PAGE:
Above: Elizabeth Suzann Nashville HQ
Though I only discovered Elizabeth Suzann a short 8 months ago, I am saddened by the news yesterday of their downscaling of operations, detailed on Instagram here. From the outpouring of comments, it is clear that Liz and her team have helped inspire a movement of sustainable, conscious style. I’m thankful to have had the opportunity to own several of Elizabeth Suzann pieces, both new and pre-loved, and to even visit their HQ and operations in Nashville.
Sustainable vs Accessible
To be honest, I always struggled a bit with the dichotomy presented by fast vs slow fashion. ES and other slow fashion brands (Only Child, Bryr, to name a few) have always been an investment. And rightfully so, given their minimal footprint with high quality, locally sourced raw materials and production.
However, what’s technically “best” for the environment isn’t always best in accessibility. While it’s great that many can save up for a $140 silk blouse or $145 pair of recycled plastic shoes, there are many more who simply cannot. Which is why I’ve still supported more economical (though not locally produced) brands like Everlane. And why I still keep (and wear!) some fast fashion pieces that have held up as closet staples. My guess is that in the near future, more spending will be redirected to secondhand markets. And though this is good for the environment, it unfortunately doesn’t help brands directly.
What has normally been the strength of sustainable brands is now their biggest risk with slim margins, high fixed costs and lower demand. I sincerely hope that they’ll be able to make it through these challenging times for retail, and well, the world.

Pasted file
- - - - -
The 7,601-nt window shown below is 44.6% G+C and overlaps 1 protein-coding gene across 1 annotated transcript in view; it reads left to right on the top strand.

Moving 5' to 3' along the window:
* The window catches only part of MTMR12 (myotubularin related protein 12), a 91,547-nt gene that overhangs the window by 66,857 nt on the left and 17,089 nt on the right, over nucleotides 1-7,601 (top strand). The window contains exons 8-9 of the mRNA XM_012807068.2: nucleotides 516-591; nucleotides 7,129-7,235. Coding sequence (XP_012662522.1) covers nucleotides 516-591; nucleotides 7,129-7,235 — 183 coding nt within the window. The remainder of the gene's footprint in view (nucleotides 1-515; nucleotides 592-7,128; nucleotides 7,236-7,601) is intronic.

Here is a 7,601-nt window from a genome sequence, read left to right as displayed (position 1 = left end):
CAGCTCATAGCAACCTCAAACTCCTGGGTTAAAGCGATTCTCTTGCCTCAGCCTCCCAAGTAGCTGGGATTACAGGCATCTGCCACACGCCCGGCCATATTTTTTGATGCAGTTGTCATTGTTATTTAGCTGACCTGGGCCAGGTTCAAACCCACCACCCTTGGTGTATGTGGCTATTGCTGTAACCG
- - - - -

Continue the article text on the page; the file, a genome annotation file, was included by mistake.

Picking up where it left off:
I’m inspired by the creative DIY and #memade kits popping up from businesses impacted by shutdowns. Mr. Holmes Bakehouse in SF is offering baking kits, Mister Jiu & Lord Stanley have teamed up to create an at-home 5 course meal (luxurious, for sure), and Black Squirrel Berkeley has offered Instagram DM-based fabric sale for mask-making and clothing projects. It sounds like Elizabeth Suzann 2.0 may head this way after the dust settles, as well. I would love to see her pattern kits that carry forward the deep attention in all of her designs.
And with the uptick of sewing, perhaps more people will mend clothing instead of tossing them into the trash due to a minor hole or tear. I’ve certainly been guilty of this in the past. But I’m determined to get through my small stack of simple mends and alterations during the next month of shelter-in-place. Side note: can you believe JoAnn’s & Amazon are sold out of entry level sewing machines? Crazy!
All in all, I admire Liz and her strength in making the right, but difficult, decisions by her family and her team. Elizabeth Suzann as we know it will be dearly missed – but I look forward to supporting whatever comes next.